The Good Immigrant Review
The Good Immigrant is for everyone in Britain
As ethnic minorities in Britain it is easy to see how easily things can be taken for granted, how misinformation about non-white cultures can be spread without hesitation, how an all-white reading list says that white people have rightfully earned their spot as the universal voice of science, philosophy and literature. As “othered” people our parents have to fill us in, or we have to educate ourselves, on the Avicennas, the Una Marsons, the Marcus Garveys, the Claudia Joneses, the Sophia Duleep Singhs, the Sara Forbes Bonettas – names that give us an important presence in British history, names unheard by people who have gone from GCSE to PhD level without knowing how non-white bodies shaped British society.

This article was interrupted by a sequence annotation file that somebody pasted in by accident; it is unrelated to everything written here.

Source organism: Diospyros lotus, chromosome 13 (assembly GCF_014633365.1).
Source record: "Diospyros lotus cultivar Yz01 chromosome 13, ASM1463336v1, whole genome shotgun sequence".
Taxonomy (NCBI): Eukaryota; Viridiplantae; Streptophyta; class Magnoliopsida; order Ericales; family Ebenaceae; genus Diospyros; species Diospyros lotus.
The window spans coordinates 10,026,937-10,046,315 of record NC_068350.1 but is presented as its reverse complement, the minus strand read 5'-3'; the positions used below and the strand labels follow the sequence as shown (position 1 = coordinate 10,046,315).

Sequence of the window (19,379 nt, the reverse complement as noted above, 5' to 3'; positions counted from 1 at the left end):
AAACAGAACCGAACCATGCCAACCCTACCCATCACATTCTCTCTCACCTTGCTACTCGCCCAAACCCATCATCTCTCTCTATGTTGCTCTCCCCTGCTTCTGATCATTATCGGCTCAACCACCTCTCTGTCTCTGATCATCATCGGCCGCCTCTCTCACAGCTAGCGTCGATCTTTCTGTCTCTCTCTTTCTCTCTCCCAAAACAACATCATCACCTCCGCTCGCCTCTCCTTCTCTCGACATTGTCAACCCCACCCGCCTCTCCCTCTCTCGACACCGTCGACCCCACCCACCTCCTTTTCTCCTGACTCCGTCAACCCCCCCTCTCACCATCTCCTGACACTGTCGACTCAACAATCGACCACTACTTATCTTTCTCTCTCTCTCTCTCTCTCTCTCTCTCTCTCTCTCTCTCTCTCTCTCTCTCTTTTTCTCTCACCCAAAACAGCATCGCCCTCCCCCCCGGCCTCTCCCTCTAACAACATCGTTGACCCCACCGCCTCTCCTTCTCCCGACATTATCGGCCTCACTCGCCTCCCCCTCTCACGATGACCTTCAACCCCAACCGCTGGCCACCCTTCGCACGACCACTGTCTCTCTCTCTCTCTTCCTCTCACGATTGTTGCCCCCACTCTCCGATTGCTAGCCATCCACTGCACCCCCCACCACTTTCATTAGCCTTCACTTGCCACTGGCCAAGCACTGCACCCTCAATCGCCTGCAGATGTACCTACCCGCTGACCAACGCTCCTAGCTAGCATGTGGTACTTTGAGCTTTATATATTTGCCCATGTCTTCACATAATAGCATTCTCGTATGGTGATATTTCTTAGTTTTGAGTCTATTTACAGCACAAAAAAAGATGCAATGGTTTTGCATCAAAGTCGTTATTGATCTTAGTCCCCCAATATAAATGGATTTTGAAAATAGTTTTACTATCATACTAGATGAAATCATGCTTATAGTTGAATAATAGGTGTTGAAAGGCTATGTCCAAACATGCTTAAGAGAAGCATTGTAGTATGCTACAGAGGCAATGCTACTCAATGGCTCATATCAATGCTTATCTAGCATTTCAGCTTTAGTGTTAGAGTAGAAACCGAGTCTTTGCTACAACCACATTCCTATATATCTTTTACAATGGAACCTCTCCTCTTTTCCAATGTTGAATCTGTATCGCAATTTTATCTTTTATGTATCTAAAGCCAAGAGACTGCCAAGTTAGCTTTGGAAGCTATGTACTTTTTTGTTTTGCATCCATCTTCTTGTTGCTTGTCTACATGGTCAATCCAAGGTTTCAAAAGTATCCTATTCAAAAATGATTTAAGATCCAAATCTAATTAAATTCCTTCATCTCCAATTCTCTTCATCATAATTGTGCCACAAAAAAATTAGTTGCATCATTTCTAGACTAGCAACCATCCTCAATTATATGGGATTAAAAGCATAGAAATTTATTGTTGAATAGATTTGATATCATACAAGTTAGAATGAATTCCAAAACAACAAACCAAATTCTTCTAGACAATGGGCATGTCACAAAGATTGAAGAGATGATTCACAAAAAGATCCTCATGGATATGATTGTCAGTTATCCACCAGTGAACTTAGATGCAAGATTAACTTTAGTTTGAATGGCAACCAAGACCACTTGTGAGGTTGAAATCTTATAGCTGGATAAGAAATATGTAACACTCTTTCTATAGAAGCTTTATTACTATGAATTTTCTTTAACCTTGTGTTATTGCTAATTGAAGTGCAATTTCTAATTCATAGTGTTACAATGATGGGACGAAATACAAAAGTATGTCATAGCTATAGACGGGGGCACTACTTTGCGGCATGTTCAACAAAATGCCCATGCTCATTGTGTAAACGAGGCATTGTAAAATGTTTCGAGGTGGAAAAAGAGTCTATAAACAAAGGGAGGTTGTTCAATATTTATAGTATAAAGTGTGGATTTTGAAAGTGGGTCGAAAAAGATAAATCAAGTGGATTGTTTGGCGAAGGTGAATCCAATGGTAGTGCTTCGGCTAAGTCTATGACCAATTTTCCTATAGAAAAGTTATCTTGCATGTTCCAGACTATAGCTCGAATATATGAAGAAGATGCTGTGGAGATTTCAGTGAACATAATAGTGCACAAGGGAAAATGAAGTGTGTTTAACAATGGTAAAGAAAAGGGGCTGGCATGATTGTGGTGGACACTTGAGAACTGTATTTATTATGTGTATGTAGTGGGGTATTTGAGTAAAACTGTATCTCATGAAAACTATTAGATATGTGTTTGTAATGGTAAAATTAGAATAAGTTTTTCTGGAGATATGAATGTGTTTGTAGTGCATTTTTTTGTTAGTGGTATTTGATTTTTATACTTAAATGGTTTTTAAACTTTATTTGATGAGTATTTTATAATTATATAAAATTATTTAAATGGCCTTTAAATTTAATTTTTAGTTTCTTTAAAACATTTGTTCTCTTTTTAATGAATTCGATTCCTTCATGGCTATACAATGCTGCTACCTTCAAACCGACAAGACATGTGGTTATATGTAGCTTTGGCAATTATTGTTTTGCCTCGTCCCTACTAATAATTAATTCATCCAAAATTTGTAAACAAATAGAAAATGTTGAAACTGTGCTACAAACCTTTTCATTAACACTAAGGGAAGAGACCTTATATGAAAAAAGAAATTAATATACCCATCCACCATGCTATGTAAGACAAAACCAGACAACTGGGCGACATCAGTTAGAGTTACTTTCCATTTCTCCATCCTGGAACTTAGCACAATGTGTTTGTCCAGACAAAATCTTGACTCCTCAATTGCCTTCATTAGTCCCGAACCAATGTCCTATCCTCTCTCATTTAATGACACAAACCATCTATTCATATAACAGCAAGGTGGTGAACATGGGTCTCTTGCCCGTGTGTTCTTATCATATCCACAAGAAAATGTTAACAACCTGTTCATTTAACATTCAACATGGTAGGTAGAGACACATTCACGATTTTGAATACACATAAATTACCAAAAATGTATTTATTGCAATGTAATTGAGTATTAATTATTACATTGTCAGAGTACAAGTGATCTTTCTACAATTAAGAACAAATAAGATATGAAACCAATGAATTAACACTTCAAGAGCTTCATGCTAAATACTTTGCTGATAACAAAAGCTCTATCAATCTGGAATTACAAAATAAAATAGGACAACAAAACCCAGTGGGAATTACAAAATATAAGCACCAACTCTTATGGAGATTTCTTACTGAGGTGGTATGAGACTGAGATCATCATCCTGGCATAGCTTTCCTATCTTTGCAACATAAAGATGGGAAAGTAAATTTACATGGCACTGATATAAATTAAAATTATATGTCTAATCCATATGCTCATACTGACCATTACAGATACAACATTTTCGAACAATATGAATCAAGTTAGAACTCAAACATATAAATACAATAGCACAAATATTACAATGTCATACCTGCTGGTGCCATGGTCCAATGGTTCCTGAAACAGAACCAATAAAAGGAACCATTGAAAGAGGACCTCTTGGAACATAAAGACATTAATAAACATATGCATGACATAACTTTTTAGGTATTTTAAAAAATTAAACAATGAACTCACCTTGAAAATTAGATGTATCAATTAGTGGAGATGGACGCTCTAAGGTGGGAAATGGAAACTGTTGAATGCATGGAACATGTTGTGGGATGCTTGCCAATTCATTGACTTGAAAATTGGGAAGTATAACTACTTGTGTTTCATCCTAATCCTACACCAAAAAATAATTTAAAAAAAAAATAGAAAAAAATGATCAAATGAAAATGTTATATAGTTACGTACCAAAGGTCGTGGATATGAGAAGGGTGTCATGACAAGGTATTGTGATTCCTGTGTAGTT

In this context I’m really pleased about the existence of The Good Immigrant, a collection of essays by twenty-one writers exploring what it means to be black, Asian and minority ethnic in Britain today. This is an unusual book to be in the Guardian’s bestseller list as well as many “recommended reads” shelves nationwide. All of the writers work in media as actors, poets, journalists, comedians and educators. It was funded via an Unbound campaign led by Nikesh Shukla, which gained impressive momentum with ambassadors such as J. K. Rowling. I enjoyed reading this book; it was good to see essays penned by so many respected poets, including Sabrina Mahfouz, Inua Ellams, Salena Godden and many more. As someone of mixed Caribbean heritage who grew up in London, I wondered if this book would offer me any refreshing insights, and it certainly did.